The US ban encouraged Huawei to reduce its dependence on US chips, making it a less-lucrative customer for Qualcomm. Huawei’s Chinese rivals Vivo and Xiaomi use Qualcomm’s chips in their mid- and high-end phones to make their phones competitive with Huawei’s. These rivals lost market share to Huawei, thereby reducing Qualcomm’s order volume and licensing fee per device.
Huawei becomes a more prominent competitor of Qualcomm in China
The second impact of the Huawei ban came from Qualcomm’s Chinese customers’ switch to domestic components. The ongoing trade war has created uncertainty about any trade between China and the US. The Huawei ban sparked fears among Chinese OEMs that President Trump might restrict their access to US technology in the future. The world is transitioning to 5G, and smartphone makers want assurances about supply. Hence, some Chinese OEMs have switched to Huawei’s 5G modem even though it’s 1.5x the size of Qualcomm’s first-generation 5G chipset.
Mollenkopf stated that Qualcomm is in talks with Chinese OEMs, but no final agreement has been reached yet. This uncertainty in demand has encouraged Qualcomm to reduce its MSM shipment expectations for the third quarter to 150 million, down 35% YoY.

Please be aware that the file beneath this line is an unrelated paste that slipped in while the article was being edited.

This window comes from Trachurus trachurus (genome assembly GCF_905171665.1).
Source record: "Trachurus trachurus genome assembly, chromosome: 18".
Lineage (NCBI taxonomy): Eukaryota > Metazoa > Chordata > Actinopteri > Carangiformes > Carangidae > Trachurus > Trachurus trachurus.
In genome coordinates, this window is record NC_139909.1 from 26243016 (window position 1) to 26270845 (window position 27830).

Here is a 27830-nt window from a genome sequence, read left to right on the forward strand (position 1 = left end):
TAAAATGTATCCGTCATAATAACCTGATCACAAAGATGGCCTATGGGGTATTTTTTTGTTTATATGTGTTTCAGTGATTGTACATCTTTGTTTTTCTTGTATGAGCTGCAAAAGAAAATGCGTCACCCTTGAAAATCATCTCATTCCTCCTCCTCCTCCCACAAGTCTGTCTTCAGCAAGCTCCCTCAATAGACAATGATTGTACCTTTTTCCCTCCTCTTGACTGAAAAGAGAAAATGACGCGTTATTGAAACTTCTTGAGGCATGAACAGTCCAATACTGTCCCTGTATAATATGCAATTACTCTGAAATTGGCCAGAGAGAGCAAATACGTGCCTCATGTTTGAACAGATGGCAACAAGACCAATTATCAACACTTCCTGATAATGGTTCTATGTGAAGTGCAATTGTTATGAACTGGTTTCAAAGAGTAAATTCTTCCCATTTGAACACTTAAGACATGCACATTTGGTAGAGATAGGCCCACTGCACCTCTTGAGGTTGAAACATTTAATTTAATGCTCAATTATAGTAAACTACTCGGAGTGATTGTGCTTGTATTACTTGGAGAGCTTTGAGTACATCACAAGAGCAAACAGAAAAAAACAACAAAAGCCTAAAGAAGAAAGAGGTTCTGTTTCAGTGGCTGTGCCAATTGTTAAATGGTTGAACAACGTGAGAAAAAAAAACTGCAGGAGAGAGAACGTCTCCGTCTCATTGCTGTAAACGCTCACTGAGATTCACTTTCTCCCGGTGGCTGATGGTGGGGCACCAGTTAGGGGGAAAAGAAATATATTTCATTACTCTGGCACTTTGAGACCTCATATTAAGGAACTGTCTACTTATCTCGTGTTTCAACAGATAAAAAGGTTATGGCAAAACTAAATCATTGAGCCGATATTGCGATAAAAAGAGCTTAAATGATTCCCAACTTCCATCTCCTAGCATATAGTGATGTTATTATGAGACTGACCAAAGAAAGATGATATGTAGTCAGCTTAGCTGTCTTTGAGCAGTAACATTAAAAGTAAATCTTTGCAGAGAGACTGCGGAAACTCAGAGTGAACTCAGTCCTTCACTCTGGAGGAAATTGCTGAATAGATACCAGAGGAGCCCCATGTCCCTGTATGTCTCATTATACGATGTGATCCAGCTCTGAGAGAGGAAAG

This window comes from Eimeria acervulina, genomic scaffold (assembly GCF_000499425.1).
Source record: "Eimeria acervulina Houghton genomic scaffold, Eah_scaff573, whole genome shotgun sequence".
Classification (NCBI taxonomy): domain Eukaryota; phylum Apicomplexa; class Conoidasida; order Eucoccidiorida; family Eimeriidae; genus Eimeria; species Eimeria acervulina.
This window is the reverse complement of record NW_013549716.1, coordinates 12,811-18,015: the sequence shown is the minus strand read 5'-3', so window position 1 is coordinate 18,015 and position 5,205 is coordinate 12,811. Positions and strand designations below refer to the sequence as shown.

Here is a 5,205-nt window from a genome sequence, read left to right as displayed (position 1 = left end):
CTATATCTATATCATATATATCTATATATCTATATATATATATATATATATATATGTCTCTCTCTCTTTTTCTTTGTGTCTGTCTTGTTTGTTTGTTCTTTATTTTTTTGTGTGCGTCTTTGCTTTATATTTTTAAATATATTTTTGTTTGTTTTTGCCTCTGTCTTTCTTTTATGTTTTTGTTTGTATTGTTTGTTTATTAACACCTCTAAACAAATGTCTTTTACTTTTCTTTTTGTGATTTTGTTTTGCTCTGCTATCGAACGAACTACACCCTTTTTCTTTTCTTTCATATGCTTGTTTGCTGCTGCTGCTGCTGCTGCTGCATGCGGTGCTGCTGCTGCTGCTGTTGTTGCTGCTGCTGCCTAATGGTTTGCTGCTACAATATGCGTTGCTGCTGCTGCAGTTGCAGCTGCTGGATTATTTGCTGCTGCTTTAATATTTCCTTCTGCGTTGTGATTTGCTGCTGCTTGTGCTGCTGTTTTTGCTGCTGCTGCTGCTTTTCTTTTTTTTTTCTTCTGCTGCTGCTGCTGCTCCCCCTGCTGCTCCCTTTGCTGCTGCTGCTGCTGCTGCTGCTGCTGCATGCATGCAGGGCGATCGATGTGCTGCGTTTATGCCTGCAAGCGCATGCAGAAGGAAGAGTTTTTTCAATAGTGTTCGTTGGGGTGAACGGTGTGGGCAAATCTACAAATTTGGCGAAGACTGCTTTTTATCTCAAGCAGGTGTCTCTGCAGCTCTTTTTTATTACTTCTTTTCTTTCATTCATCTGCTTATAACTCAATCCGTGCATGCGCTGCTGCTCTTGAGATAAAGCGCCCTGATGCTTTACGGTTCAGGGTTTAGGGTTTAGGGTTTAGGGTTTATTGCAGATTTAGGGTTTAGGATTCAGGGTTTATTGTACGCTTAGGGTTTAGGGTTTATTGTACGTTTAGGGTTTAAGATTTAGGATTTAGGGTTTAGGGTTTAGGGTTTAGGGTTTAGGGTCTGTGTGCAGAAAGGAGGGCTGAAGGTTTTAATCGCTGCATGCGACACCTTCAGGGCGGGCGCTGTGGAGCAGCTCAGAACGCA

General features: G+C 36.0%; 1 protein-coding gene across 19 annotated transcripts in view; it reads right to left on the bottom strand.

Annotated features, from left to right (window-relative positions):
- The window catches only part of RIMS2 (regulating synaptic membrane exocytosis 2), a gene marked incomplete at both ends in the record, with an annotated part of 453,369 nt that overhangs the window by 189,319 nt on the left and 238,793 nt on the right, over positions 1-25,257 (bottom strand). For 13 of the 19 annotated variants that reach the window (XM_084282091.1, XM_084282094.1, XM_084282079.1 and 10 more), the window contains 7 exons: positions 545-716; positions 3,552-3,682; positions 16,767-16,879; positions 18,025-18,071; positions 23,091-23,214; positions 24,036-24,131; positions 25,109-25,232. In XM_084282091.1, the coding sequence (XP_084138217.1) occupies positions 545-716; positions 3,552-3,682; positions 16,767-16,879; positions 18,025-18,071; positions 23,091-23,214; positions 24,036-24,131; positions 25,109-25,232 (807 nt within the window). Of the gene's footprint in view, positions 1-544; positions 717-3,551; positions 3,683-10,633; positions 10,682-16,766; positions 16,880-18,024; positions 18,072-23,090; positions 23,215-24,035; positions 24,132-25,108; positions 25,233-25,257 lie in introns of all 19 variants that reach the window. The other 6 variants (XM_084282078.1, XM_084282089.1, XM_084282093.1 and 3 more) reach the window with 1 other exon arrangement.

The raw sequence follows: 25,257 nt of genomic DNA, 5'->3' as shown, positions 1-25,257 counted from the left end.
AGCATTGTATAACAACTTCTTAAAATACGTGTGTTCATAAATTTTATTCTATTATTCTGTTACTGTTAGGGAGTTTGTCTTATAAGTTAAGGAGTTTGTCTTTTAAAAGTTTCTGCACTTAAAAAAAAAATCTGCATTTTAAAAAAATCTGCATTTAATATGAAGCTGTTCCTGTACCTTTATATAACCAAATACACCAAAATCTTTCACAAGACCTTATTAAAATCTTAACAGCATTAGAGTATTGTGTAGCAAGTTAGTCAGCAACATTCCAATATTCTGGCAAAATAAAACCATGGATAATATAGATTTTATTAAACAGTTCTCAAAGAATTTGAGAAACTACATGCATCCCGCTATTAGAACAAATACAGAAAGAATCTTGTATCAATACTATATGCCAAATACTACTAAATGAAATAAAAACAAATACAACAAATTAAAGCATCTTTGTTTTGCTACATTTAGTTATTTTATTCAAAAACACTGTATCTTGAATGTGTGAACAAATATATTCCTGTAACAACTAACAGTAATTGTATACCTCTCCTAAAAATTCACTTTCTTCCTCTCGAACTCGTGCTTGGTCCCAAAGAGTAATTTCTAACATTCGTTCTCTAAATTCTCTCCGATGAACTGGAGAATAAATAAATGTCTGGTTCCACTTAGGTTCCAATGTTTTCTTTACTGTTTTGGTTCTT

Transition to 5G lowers demand for 4G in China
Earlier, we saw that global smartphone shipments are falling. The second quarter marked the sixth consecutive quarter of YoY decline. On Qualcomm’s earnings call, its CFO, Dave Wise, explained the current state of China’s smartphone market. Device sales from carriers and retailers to consumers fell 20% YoY because customers were delaying their upgrades in anticipation of the 5G rollout. Whenever there’s a generational change in technology, it’s common for sales of previous-generation devices to take a hit.
Slowing end-consumer demand saw device shipments from handset makers to carriers and retailers fall 5% YoY. Retailers and carriers are looking to sell their existing 4G inventories. This shift in demand encouraged some Chinese OEMs to cancel their upcoming 4G handsets and jump directly to 5G. This shift in market dynamics will reduce the seasonal demand in the second half. Adjusting to this change, Qualcomm reduced its guidance for total 3G, 4G, and 5G device shipments for 2019 by 100 million to 1.7 billion–1.8 billion.
According to Qualcomm, it’s well placed for the 5G rollout, which will start early next year. The company’s 5G wins more than doubled in the third quarter of fiscal 2019. However, it hasn’t disclosed how many of these 5G wins were from China. The uncertainty around the trade war could affect Qualcomm’s 5G wins from Chinese OEMs.
The multifold impact of the US ban on Huawei could have a significant impact on Qualcomm’s earnings. If China becomes self-sufficient in smartphone technology, Qualcomm could lose out in its biggest market. However, other opportunities from 5G, PCs, and adjacent markets could mitigate the impact of lost revenue from China in the long term.